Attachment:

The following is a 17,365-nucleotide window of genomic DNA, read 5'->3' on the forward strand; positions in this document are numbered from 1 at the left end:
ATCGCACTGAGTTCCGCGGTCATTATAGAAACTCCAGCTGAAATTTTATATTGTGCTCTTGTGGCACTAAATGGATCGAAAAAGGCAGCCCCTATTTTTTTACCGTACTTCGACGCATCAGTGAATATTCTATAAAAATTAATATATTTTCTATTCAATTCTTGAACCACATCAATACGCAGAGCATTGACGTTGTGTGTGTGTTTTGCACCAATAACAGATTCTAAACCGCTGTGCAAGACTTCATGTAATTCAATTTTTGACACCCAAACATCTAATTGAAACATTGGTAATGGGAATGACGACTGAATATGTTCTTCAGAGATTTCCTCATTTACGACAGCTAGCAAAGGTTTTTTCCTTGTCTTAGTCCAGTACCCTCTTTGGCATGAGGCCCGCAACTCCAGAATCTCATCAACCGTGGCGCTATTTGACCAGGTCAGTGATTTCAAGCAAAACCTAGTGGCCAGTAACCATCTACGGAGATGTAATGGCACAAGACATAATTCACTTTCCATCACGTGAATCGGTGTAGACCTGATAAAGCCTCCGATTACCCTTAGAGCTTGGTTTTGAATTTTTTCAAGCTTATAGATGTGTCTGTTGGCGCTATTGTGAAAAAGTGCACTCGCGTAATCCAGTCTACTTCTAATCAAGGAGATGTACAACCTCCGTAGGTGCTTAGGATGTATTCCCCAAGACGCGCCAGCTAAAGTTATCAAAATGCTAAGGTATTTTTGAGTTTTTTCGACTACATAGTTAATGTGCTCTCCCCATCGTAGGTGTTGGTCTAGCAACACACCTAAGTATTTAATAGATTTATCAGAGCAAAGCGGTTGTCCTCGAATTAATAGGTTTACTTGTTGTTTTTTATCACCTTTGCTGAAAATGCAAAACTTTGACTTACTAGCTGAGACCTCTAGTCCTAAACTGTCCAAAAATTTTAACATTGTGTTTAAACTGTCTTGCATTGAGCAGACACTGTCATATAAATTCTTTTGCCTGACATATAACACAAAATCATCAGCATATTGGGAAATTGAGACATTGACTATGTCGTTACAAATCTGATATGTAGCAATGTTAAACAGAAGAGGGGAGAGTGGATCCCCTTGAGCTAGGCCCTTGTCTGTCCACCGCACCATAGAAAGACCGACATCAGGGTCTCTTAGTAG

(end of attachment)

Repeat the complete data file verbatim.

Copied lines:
The following is a 17,365-nucleotide window of genomic DNA, read 5'->3' on the forward strand; positions in this document are numbered from 1 at the left end:
ATCGCACTGAGTTCCGCGGTCATTATAGAAACTCCAGCTGAAATTTTATATTGTGCTCTTGTGGCACTAAATGGATCGAAAAAGGCAGCCCCTATTTTTTTACCGTACTTCGACGCATCAGTGAATATTCTATAAAAATTAATATATTTTCTATTCAATTCTTGAACCACATCAATACGCAGAGCATTGACGTTGTGTGTGTGTTTTGCACCAATAACAGATTCTAAACCGCTGTGCAAGACTTCATGTAATTCAATTTTTGACACCCAAACATCTAATTGAAACATTGGTAATGGGAATGACGACTGAATATGTTCTTCAGAGATTTCCTCATTTACGACAGCTAGCAAAGGTTTTTTCCTTGTCTTAGTCCAGTACCCTCTTTGGCATGAGGCCCGCAACTCCAGAATCTCATCAACCGTGGCGCTATTTGACCAGGTCAGTGATTTCAAGCAAAACCTAGTGGCCAGTAACCATCTACGGAGATGTAATGGCACAAGACATAATTCACTTTCCATCACGTGAATCGGTGTAGACCTGATAAAGCCTCCGATTACCCTTAGAGCTTGGTTTTGAATTTTTTCAAGCTTATAGATGTGTCTGTTGGCGCTATTGTGAAAAAGTGCACTCGCGTAATCCAGTCTACTTCTAATCAAGGAGATGTACAACCTCCGTAGGTGCTTAGGATGTATTCCCCAAGACGCGCCAGCTAAAGTTATCAAAATGCTAAGGTATTTTTGAGTTTTTTCGACTACATAGTTAATGTGCTCTCCCCATCGTAGGTGTTGGTCTAGCAACACACCTAAGTATTTAATAGATTTATCAGAGCAAAGCGGTTGTCCTCGAATTAATAGGTTTACTTGTTGTTTTTTATCACCTTTGCTGAAAATGCAAAACTTTGACTTACTAGCTGAGACCTCTAGTCCTAAACTGTCCAAAAATTTTAACATTGTGTTTAAACTGTCTTGCATTGAGCAGACACTGTCATATAAATTCTTTTGCCTGACATATAACACAAAATCATCAGCATATTGGGAAATTGAGACATTGACTATGTCGTTACAAATCTGATATGTAGCAATGTTAAACAGAAGAGGGGAGAGTGGATCCCCTTGAGCTAGGCCCTTGTCTGTCCACCGCACCATAGAAAGACCGACATCAGGGTCTCTTAGTAG